On January 9th, South Sudan will vote on whether to secede from the North and form a new nation. This vote was promised in the Comprehensive Peace Agreement (CPA) signed in 2005, which ended a brutal 22-year civil war between the Sudanese Government and groups in South Sudan that claimed more than two million lives.
The Government of Sudan, ruled by wanted war criminal Omar al-Bashir, has obstructed preparations for the vote and sent signals that it may not accept a vote for independence. South Sudanese have warned of violence if a credible referendum does not take place on time.
The key border region of Abyei, which has been a flashpoint for violence and includes valuable oil reserves, is also supposed to hold its own referendum on whether to remain part of Sudan or join the potential new nation in the South. But talks on preparations for the Abyei referendum recently collapsed, and the chance of a peaceful and on-time vote in Abyei grows slimmer by the day.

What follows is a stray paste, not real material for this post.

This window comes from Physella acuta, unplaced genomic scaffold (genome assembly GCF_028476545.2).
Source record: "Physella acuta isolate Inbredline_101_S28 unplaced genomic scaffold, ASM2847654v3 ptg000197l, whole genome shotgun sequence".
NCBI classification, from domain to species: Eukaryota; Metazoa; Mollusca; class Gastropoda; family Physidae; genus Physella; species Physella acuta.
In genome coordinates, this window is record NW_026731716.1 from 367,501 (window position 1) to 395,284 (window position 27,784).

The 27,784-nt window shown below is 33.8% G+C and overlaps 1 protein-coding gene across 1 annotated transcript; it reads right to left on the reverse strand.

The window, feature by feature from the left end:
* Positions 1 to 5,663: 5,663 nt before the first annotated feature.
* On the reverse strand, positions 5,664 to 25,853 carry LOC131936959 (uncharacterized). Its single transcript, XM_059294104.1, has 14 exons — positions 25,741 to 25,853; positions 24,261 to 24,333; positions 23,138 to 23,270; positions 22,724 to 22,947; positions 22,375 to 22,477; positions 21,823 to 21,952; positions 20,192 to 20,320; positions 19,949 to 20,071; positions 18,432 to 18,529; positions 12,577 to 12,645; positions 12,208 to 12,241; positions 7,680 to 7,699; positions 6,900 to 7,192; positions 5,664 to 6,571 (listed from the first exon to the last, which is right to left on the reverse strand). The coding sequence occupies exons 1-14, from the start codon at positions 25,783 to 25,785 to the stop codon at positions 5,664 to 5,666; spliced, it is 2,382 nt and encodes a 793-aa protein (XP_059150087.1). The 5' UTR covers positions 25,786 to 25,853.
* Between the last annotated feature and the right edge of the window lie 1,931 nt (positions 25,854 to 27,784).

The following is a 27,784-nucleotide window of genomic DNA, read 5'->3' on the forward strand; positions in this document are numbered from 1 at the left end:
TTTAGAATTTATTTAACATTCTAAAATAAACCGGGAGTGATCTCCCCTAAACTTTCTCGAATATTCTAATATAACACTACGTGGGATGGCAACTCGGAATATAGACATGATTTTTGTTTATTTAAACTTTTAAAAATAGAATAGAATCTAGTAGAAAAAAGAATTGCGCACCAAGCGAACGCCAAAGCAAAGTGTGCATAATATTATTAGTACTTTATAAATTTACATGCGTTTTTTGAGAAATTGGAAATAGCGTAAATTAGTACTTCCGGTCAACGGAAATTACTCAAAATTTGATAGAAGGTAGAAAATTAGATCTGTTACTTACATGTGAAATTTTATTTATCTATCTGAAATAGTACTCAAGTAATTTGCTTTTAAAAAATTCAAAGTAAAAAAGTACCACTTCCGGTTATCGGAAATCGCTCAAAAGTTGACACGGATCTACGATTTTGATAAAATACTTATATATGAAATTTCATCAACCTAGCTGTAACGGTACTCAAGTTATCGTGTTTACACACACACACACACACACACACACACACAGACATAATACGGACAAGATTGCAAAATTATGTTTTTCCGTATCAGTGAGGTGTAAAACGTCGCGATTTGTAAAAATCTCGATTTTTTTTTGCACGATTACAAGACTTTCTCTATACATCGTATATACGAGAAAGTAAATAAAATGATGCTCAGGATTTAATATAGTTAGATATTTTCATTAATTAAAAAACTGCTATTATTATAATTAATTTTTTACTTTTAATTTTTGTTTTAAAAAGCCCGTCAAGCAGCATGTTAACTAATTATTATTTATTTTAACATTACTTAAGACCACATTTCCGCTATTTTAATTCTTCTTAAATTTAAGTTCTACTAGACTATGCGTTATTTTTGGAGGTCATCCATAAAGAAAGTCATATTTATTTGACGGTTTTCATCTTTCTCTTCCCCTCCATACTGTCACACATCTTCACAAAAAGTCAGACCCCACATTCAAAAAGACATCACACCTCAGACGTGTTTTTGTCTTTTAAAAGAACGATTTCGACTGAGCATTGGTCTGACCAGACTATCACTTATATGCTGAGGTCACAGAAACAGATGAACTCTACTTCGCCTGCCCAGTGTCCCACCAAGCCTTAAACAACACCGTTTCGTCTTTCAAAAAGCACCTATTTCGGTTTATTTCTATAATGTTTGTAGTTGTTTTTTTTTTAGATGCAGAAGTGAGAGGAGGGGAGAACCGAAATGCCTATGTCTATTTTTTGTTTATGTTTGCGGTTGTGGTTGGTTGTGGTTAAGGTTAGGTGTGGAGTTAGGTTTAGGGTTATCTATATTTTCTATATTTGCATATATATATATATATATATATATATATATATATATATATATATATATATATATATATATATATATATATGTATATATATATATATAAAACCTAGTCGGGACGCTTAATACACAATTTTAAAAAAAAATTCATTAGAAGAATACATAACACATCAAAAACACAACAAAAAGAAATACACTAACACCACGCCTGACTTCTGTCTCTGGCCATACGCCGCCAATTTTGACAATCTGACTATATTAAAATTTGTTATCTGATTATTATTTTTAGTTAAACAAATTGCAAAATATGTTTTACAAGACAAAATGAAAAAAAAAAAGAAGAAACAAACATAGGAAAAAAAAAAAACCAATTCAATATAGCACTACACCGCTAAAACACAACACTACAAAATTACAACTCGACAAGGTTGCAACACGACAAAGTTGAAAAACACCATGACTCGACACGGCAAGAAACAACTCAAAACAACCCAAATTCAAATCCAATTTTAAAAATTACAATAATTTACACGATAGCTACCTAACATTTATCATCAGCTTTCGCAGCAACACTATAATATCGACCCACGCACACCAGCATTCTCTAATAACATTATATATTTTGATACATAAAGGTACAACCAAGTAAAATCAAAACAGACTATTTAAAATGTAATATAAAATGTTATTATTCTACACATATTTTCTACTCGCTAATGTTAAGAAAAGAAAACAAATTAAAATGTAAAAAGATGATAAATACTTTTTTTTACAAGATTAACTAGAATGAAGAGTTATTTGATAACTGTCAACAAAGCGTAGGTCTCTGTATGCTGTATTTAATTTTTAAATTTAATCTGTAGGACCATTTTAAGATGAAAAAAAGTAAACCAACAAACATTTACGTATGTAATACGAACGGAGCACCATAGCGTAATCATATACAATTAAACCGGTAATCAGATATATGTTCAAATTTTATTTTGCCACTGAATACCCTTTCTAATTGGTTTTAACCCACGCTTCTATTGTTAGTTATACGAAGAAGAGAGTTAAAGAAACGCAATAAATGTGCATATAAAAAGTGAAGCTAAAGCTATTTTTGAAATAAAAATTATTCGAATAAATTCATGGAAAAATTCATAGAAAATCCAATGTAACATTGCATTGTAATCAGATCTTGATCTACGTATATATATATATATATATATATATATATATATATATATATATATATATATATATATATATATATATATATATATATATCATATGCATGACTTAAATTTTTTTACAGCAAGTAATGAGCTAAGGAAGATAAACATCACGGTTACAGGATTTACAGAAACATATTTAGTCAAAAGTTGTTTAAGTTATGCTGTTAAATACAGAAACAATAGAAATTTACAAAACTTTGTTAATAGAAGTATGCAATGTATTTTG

Secretary of State Clinton has described the situation in Sudan as a "ticking time bomb." The former U.S. Director of National Intelligence called South Sudan the place where a new mass killing or genocide is most likely to occur.
The United States and international community must act now to prevent a potential new wave of violence and human rights violations. The U.S. should use urgent and high-level diplomacy to:
The people of Sudan need the United States to be a force for peace during this extremely dangerous time.
Read Simon Deng’s story.
The United States Holocaust Memorial Museum’s Committee on Conscience traveled to South Sudan in October 2010. Read their trip report.
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